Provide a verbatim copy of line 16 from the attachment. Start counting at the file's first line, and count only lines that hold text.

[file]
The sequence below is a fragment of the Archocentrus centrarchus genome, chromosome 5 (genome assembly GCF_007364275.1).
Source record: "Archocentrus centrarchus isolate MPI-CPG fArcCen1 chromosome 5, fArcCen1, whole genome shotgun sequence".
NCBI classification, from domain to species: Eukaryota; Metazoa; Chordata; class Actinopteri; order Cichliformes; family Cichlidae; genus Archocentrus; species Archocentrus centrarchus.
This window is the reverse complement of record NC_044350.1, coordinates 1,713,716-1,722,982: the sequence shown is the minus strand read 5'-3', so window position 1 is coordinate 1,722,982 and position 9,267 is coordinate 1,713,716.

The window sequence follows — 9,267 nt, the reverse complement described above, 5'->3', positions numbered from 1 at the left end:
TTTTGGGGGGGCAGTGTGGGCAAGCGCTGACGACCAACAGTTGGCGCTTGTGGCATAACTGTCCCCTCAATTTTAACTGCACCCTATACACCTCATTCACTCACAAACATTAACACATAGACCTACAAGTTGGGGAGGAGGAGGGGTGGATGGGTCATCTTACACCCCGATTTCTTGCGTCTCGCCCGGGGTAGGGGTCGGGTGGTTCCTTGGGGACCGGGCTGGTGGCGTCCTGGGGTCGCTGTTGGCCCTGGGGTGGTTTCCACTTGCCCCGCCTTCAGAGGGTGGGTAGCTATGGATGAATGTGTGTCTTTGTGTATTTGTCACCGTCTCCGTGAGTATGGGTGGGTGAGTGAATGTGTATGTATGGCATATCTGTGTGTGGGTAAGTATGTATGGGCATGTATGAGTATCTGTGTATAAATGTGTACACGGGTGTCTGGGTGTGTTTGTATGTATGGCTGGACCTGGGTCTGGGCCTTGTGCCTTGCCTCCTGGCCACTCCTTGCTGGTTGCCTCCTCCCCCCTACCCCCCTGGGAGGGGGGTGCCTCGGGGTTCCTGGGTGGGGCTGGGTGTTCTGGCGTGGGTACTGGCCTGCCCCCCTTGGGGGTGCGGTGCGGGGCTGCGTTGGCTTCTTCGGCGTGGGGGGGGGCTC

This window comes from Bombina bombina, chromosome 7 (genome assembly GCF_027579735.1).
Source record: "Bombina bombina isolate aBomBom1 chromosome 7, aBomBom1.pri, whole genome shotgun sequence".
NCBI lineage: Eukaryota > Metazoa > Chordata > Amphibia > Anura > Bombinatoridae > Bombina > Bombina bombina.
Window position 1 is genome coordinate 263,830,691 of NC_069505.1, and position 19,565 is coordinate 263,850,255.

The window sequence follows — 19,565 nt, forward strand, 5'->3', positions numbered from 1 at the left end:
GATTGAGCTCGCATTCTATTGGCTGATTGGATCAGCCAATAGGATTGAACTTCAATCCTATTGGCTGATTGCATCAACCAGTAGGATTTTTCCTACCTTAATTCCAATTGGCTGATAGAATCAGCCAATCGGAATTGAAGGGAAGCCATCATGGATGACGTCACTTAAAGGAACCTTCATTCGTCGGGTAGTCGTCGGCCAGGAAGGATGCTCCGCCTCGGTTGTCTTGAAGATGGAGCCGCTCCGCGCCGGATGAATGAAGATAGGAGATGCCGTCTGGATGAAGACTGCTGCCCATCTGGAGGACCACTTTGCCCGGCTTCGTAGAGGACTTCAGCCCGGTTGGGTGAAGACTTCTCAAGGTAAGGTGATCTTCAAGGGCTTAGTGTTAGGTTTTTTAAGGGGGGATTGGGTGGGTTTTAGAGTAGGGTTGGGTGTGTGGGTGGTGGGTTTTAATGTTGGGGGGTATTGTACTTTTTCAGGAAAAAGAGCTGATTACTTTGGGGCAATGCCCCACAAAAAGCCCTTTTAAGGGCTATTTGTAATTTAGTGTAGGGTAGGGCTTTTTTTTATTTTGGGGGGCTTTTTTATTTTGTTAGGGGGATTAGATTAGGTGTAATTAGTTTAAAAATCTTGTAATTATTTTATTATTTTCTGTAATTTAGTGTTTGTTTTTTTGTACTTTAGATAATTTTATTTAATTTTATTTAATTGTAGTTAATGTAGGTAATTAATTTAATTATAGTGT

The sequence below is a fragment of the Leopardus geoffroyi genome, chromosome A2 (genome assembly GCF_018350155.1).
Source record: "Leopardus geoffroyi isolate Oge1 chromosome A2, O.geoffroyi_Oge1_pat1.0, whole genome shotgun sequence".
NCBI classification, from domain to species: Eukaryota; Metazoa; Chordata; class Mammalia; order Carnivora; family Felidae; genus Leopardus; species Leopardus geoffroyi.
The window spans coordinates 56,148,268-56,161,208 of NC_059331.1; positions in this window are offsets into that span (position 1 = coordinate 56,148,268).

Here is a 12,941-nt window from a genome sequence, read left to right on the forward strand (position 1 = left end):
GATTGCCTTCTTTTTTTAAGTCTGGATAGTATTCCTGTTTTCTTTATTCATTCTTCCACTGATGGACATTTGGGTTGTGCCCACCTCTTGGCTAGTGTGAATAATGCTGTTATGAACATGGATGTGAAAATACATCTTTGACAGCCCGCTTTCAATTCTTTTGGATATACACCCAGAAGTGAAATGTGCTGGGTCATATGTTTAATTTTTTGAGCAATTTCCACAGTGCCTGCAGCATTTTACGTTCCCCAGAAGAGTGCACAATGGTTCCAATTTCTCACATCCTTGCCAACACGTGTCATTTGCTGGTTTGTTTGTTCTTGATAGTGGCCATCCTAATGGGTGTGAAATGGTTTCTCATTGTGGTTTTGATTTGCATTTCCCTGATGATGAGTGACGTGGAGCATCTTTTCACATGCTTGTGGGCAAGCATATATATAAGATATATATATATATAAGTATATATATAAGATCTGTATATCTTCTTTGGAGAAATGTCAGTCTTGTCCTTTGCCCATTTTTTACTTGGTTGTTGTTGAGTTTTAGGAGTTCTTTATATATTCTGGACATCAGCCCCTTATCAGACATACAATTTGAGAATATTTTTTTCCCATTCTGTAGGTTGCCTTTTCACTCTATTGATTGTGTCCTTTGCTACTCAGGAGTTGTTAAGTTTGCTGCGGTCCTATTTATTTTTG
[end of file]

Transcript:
The window spans coordinates 56,148,268-56,161,208 of NC_059331.1; positions in this window are offsets into that span (position 1 = coordinate 56,148,268).